There is Jane, brown-eyed and cherubic, who in high school will cling to the balance beam with her toes, refusing to fall off. She succeeds by sheer force of will. It is Jane's hand-me-downs I wear and her bed I climb into during thunderstorms.
Then there is me. I take ballet lessons instead of piano, try out for plays instead of sports. I don't realize until later that I am the classic middle child, doing what I can to get attention. I am not as good as my older siblings and not as cute as the younger, so I strive mostly to be different.
Next is Patty, and then Amy, the baby, lanky and blue-eyed, the only one with mounds of curls, chasing after all of us, forever trying to keep up.
My father is proud of his family in a Catholic, fill-the-pew sort of way. His children sit in descending order, Steve in an ironed shirt and clip-on tie, the girls in poof-sleeved dresses, veils of lace bobby-pinned to our hair. My mother is proud, too. Straight-backed and beautiful, she holds Amy, always the baby. There we sit, our patent leathers swinging and sometimes kicking, as the priest walks down the aisle in his embroidered brocade, swinging his censer, the rich incense stinging our eyes.
Dad sells insurance for Metropolitan Life. Mom, a registered nurse, stays home with us kids, washing and folding, and carrying in bag after bag of groceries. For a while my Uncle Sandy lives in our basement, his bed and tin clothes cabinet separated off by curtains and a rug. On Sunday mornings we thunder down the stairs and jump on him as he tries to sleep off his Saturday night. He is our favorite uncle, mostly because he lives with us, but also because he has a magical way with broken-spoked bikes and skates without keys. He fixes Amy's favorite push toy without her even asking, though taking out the popping balls that make so much noise that his head hurts. When he is at work, up to his knuckles in the grease from someone's car, we jump on his bed and try to peek at the covers of the Playboys he has hidden on the top of his clothes cabinet, always straightening his blankets and pillow afterward, and giggling with guilt.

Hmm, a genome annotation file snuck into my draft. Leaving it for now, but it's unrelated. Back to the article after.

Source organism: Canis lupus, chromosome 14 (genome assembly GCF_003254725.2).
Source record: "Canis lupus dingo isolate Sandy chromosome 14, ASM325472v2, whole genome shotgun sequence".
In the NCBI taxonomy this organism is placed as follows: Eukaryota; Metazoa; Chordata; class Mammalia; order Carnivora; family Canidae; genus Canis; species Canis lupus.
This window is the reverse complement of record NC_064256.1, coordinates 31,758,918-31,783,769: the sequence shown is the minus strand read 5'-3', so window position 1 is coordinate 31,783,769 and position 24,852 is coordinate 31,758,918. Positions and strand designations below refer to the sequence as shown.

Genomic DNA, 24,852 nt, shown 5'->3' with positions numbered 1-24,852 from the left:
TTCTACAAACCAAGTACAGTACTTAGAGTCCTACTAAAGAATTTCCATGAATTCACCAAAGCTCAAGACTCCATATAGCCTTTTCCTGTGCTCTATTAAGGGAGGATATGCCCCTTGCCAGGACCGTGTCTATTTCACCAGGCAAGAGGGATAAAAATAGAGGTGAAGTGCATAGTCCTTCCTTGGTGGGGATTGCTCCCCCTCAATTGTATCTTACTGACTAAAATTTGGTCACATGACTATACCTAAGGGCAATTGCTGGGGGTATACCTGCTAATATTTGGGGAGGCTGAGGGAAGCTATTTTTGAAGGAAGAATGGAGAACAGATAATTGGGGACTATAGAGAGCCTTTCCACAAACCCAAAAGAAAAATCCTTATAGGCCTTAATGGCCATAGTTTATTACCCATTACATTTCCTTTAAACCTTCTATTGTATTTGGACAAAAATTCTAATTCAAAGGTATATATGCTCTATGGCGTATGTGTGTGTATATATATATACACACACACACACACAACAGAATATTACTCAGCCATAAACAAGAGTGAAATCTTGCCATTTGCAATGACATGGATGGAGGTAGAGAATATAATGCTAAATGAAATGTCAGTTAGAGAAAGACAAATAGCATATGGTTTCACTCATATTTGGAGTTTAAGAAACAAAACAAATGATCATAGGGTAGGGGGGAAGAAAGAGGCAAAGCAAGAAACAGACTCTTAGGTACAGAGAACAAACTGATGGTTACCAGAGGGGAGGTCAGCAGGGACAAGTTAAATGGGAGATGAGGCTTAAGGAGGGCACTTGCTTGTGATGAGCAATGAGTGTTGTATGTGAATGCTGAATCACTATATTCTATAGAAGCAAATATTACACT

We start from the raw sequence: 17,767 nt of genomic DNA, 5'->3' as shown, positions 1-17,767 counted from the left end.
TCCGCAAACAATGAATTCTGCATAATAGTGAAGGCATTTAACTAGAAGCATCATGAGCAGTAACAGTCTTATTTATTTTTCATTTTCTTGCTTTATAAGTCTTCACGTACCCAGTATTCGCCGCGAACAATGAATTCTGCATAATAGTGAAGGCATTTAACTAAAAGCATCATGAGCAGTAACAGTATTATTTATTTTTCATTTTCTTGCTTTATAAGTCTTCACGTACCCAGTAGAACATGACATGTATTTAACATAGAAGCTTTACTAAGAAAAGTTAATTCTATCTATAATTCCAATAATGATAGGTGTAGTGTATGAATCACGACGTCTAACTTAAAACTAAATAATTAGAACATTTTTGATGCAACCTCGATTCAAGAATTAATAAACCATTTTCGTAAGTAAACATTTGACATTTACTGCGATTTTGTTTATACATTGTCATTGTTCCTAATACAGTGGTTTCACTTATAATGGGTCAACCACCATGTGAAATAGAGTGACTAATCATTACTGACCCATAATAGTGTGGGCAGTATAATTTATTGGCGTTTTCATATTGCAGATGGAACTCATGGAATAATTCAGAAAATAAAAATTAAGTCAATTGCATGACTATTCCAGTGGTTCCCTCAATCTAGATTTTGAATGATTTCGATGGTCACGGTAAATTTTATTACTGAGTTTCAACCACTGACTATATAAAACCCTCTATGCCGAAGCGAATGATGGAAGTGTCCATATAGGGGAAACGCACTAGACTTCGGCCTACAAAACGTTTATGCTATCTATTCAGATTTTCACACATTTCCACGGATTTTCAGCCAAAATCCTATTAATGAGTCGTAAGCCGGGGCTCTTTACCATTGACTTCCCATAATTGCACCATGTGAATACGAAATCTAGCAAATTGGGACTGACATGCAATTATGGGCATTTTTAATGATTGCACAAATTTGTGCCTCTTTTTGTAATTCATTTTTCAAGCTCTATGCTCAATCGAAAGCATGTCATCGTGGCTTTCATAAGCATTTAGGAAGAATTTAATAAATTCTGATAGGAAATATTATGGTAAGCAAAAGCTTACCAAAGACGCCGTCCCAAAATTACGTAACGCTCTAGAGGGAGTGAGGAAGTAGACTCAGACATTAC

In the summer we barely clear our dinner dishes before disappearing down the block for our nightly games of Kick the Can and Capture the Flag, the older kids forced by parents to let us little ones play. In the winter we switch to King of the Mountain on the hard-packed snowbanks, or build igloos out of the chunks the snowplows leave on the curb.
The year I am in kindergarten the whole family climbs into the station wagon for the drive to Borgess Hill. It is the steepest and iciest in town, and we pile as many as we can fit onto the sled, me in front, Pat behind me, Jane behind her, and Uncle Sandy in the back. Steve runs behind, pushing, his boots churning on the snow, and then jumps on as we fly, the wind ripping screams from our mouths. Halfway down we tip, and the metal runner of the sled slices over my boot and breaks my ankle. For weeks Steve, four years older, has to drag me to school on the same sled, my cast in a plastic bread bag to keep it from getting wet. One day he stops at the top of a hill and gives the sled a shove, and I hurtle down the sidewalk, lugelike, between the snowbanks.
The year I am seven the snow is so deep that drivers put orange Styrofoam balls on the tips of their car antennas so they can see each other at intersections. We kids dig a tunnel from our house to the neighbors', then burrow back home for hot chocolate, our scarves and mittens dripping in the hall.
At Christmas we line up every year, oldest to youngest, Amy standing on tiptoe and still not reaching high enough to hang her stocking on the hooks that line the mantel. In the summers we pose again, draped on the sign of the year's campground or national park, our beagle Penny out front.
Don't you take the picture, Dad says to Mom. You always cut off everyone's head.
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